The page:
Darrell Berkheimer: Adding common sense to owning guns
Whatever happened to the idea of approaching an issue with the use of common sense?
I’m a gun owner; and have been for more than 60 years. I was a teenager when my father helped me acquire my first gun — a single-shot .410 shotgun. I wanted it so I could hunt pheasants with my dad, uncles and cousins; and to hunt the eastern gray squirrels that roamed a grove of big old oak trees behind my grandparents’ Pennsylvania farm.
I also remember how my dad, before allowing me to handle that first gun, emphasized — or perhaps preached would be the better word — on how a gun should be handled — always with proper safety in mind. And he cited the importance of locking ammunition in a separate location.
It was just a part of my dad showing me how to enjoy the outdoors — including fishing, and simply strolling through mountain woodlands and meadows to experience nature and see animals in their natural habitat.
A few years later, I bought my first deer rifle — an old 30-40 Krag, to which I added a side-mounted scope. I later traded it for a 30-06 with scope.
As I grew older, I bought a 12-gauge shotgun, and then a .22 Hornet for hunting groundhogs. Later I acquired a .22 rimfire rifle, a 25-06 rifle, a .22 revolver, and a little 25 caliber semi-automatic pistol. I also had to have a BB gun for chasing away crows and squirrels.
At one time I owned a total of 10 guns, including my dad’s 30-30 rifle. I still own three — my Dad’s rifle, the revolver and the BB gun. I sold the others because I was no longer using them — not for hunting or even target practice. They were just gathering dust. The remaining three I keep partly because of sentimental value and partly so I can go “plinking” again should the spirit move me.
I recount all of that for a purpose — to underline that I am not an “anti-gun” advocate.
When I was younger, I also was a member of the National Rifle Association — because it was an informative organization on hunting as well as guns. Unfortunately, the NRA lost its proper direction when it moved from gun use safety and hunting information to serving the greedy gun sales industry with its political activism. The executives in that industry don’t care who gets killed. They only care about the bottom line of sales income.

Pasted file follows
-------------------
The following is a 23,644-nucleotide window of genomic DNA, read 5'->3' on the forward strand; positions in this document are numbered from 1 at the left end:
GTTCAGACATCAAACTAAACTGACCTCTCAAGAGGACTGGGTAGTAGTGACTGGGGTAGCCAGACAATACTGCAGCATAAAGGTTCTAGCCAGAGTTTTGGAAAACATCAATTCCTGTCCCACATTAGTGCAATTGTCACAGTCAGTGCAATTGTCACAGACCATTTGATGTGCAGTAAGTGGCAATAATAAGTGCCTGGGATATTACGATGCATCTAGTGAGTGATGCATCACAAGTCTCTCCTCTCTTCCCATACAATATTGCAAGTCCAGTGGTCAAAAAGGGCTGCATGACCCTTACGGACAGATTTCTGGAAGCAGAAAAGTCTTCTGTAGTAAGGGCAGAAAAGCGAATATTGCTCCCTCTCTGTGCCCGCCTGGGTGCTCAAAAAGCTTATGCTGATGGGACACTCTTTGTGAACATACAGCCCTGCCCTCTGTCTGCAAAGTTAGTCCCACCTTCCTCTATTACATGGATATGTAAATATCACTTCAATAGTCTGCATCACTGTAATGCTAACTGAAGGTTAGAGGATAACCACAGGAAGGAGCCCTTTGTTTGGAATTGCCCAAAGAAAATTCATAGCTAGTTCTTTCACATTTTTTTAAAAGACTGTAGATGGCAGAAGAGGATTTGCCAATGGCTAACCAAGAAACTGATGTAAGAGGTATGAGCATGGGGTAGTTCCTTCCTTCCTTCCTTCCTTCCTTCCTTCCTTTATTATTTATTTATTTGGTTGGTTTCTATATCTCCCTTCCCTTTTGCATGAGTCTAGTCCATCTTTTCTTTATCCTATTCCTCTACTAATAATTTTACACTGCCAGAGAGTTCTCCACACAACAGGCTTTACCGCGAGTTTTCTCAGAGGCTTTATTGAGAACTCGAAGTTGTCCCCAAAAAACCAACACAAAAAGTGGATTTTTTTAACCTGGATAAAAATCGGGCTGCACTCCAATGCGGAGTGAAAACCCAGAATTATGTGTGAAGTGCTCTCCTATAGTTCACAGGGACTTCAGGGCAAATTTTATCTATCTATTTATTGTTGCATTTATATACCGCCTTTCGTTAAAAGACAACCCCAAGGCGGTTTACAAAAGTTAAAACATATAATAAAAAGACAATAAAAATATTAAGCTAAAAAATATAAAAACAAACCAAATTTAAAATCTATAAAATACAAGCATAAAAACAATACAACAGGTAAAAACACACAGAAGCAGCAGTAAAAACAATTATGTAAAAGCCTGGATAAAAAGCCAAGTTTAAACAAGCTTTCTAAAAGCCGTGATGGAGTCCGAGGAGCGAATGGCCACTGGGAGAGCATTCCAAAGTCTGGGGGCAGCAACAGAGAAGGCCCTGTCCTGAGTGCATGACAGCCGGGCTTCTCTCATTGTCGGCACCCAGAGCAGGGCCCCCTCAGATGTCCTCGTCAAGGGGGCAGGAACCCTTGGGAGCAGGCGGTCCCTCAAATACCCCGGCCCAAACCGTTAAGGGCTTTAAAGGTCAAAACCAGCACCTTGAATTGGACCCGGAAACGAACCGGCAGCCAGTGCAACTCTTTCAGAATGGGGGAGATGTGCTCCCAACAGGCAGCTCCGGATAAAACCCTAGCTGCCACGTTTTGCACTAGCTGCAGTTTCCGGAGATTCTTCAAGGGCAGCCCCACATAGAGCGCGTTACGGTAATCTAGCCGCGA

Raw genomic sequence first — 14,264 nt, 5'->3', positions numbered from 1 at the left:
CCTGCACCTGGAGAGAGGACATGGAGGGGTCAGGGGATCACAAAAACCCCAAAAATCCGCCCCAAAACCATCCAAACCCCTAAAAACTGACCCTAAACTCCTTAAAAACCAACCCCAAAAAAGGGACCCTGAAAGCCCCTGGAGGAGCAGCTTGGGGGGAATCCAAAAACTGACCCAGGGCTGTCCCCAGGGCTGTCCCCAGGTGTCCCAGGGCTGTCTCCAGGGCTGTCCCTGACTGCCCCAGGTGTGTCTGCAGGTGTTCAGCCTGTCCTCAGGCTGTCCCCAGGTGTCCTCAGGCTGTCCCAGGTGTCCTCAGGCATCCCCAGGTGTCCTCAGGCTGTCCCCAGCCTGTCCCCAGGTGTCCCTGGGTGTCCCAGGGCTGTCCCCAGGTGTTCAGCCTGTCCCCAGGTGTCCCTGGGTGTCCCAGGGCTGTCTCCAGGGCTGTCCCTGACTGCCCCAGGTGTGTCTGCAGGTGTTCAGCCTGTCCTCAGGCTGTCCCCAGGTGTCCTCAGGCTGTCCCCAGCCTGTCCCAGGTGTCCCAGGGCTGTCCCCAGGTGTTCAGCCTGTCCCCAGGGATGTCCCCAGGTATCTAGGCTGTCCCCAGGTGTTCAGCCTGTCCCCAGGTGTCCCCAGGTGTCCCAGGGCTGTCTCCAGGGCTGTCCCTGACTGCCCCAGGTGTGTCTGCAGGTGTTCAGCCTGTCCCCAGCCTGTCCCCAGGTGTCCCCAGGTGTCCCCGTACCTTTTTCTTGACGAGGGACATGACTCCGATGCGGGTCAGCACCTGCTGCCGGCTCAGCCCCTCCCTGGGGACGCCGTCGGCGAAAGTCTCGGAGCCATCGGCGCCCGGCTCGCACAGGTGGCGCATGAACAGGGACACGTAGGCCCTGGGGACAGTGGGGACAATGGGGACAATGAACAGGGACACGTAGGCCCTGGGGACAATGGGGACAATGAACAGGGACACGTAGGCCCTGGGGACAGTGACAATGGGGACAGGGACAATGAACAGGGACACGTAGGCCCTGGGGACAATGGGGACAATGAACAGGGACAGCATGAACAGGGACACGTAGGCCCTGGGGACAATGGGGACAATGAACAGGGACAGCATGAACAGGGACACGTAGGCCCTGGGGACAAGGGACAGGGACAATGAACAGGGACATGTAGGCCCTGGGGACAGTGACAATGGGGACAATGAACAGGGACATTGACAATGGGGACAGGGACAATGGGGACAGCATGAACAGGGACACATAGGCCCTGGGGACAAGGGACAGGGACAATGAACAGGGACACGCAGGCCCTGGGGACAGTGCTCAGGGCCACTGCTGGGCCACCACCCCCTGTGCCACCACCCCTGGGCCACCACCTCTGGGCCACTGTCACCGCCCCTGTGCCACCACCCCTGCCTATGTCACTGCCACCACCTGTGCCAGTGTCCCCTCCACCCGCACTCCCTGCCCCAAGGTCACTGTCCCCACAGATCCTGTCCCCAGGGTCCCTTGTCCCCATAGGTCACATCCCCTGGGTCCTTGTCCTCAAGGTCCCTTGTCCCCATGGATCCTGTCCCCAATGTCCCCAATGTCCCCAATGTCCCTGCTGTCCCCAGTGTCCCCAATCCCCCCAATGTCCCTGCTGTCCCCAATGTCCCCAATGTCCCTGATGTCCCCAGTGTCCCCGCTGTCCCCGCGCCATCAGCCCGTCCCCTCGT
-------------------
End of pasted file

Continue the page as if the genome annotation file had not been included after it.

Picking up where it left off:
I remain a staunch supporter of the Second Amendment, but we must emphasize the common sense issues involved in gun ownership. Guns should be considered merely as tools — for hunting, target shooting, marksman competition and defense.
In many ways, the use of guns can and should be equated to the use of a car or truck — just as a couple other writers in The Union indicated. As they noted, both guns and autos are highly dangerous tools when not used properly.
So it makes sense to require youths, at about age 13 or 14, to pass a gun safety certification test before being allowed to use a gun — with adult guidance.
In contrast, I don’t agree with raising the age of legal ownership to 21. If the age for voting and serving in the military is 18, then that also is an appropriate age for gun ownership. Nor do I agree with requiring registration for weapons designed for hunting.
But I have no problem with requiring the registration of handguns using center-fire cartridges. And comprehensive background checks also should be required to ensure that guns will be owned by responsible users — just as the laws require auto insurance for the responsible use of vehicles.
And military style weapons are not sporting arms. They are weapons designed only for killing people — as many and as quickly as possible. So their ownership should, by law, be limited to only those citizens serving in the various arms of our military.
These are all common sense measures that do not in any way usurp our right to keep and bear arms. Let’s take a look at the exact wording of the Second Amendment. It states:
“A well regulated Militia, being necessary to the security of the State, the right of the people to keep and bear Arms, shall not be infringed.”
Too often, the wording of “a well regulated Militia” is overlooked. And each state has its own National Guard to fulfill that part of the amendment. Our average citizen is not a member of a well regulated militia — unless he or she is serving as a member of one of our armed services.
So the right of our citizens to keep and bear arms is continued — with the right of citizens to bear military style weapons when serving in federal or state militias, and the right to own and use personal defense and sporting arms when not serving with any of the armed forces.
According to our national polls on these issues, plus what I read and hear from our citizens, these are common sense measures that would meet with approval from the vast majority of our voters and gun owners.
That definitely includes our soon-to-be new voters who are participating in marches throughout our nation — to save lives. They have had enough of the senseless killing; and they plan to end the terms of Congress members who fail to take common sense actions.
Darrell Berkheimer, who lives in Grass Valley, is a frequent contributor to The Union. He is the author of five books available through Amazon. Contact him at firstname.lastname@example.org.
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